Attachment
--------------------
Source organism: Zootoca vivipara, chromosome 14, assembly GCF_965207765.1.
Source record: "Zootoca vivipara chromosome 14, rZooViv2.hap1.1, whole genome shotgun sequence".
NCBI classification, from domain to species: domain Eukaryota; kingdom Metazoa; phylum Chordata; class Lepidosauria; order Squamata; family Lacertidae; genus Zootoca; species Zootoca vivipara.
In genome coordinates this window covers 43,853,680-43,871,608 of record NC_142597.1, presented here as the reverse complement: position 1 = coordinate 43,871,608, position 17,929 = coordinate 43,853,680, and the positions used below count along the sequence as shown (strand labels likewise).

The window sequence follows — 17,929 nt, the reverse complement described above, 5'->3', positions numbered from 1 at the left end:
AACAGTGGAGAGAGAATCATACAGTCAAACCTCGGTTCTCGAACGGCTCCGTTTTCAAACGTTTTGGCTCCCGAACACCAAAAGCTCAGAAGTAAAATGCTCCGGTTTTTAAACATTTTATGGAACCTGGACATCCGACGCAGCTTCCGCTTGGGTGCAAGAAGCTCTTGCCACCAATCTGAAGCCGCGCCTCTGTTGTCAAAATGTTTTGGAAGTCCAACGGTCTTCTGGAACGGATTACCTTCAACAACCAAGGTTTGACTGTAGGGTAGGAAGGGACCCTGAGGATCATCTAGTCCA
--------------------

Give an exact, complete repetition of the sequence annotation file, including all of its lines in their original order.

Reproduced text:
Source organism: Zootoca vivipara, chromosome 14, assembly GCF_965207765.1.
Source record: "Zootoca vivipara chromosome 14, rZooViv2.hap1.1, whole genome shotgun sequence".
NCBI classification, from domain to species: domain Eukaryota; kingdom Metazoa; phylum Chordata; class Lepidosauria; order Squamata; family Lacertidae; genus Zootoca; species Zootoca vivipara.
In genome coordinates this window covers 43,853,680-43,871,608 of record NC_142597.1, presented here as the reverse complement: position 1 = coordinate 43,871,608, position 17,929 = coordinate 43,853,680, and the positions used below count along the sequence as shown (strand labels likewise).

The window sequence follows — 17,929 nt, the reverse complement described above, 5'->3', positions numbered from 1 at the left end:
AACAGTGGAGAGAGAATCATACAGTCAAACCTCGGTTCTCGAACGGCTCCGTTTTCAAACGTTTTGGCTCCCGAACACCAAAAGCTCAGAAGTAAAATGCTCCGGTTTTTAAACATTTTATGGAACCTGGACATCCGACGCAGCTTCCGCTTGGGTGCAAGAAGCTCTTGCCACCAATCTGAAGCCGCGCCTCTGTTGTCAAAATGTTTTGGAAGTCCAACGGTCTTCTGGAACGGATTACCTTCAACAACCAAGGTTTGACTGTAGGGTAGGAAGGGACCCTGAGGATCATCTAGTCCA